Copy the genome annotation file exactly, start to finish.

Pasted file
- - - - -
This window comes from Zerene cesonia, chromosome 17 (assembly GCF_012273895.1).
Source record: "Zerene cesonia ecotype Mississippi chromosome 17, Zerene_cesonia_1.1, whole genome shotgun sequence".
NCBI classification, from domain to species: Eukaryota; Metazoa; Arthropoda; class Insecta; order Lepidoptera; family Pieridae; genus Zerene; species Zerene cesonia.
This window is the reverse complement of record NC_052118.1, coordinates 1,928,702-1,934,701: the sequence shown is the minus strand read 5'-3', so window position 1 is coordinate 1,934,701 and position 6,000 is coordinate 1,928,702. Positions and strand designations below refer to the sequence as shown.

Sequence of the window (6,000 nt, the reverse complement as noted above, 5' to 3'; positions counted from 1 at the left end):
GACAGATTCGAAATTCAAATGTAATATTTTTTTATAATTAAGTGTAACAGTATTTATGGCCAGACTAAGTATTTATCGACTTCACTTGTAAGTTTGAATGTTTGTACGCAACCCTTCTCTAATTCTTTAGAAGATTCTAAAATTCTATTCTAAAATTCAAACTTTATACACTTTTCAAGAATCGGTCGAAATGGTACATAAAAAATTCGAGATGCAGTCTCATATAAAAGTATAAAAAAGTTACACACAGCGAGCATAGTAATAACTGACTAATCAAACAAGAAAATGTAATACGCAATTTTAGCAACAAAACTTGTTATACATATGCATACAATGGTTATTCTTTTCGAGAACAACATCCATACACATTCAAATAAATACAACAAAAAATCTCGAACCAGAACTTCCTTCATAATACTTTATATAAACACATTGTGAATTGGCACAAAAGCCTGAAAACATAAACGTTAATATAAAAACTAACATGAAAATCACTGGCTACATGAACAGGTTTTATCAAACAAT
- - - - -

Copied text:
This window comes from Zerene cesonia, chromosome 17 (assembly GCF_012273895.1).
Source record: "Zerene cesonia ecotype Mississippi chromosome 17, Zerene_cesonia_1.1, whole genome shotgun sequence".
NCBI classification, from domain to species: Eukaryota; Metazoa; Arthropoda; class Insecta; order Lepidoptera; family Pieridae; genus Zerene; species Zerene cesonia.
This window is the reverse complement of record NC_052118.1, coordinates 1,928,702-1,934,701: the sequence shown is the minus strand read 5'-3', so window position 1 is coordinate 1,934,701 and position 6,000 is coordinate 1,928,702. Positions and strand designations below refer to the sequence as shown.

Sequence of the window (6,000 nt, the reverse complement as noted above, 5' to 3'; positions counted from 1 at the left end):
GACAGATTCGAAATTCAAATGTAATATTTTTTTATAATTAAGTGTAACAGTATTTATGGCCAGACTAAGTATTTATCGACTTCACTTGTAAGTTTGAATGTTTGTACGCAACCCTTCTCTAATTCTTTAGAAGATTCTAAAATTCTATTCTAAAATTCAAACTTTATACACTTTTCAAGAATCGGTCGAAATGGTACATAAAAAATTCGAGATGCAGTCTCATATAAAAGTATAAAAAAGTTACACACAGCGAGCATAGTAATAACTGACTAATCAAACAAGAAAATGTAATACGCAATTTTAGCAACAAAACTTGTTATACATATGCATACAATGGTTATTCTTTTCGAGAACAACATCCATACACATTCAAATAAATACAACAAAAAATCTCGAACCAGAACTTCCTTCATAATACTTTATATAAACACATTGTGAATTGGCACAAAAGCCTGAAAACATAAACGTTAATATAAAAACTAACATGAAAATCACTGGCTACATGAACAGGTTTTATCAAACAAT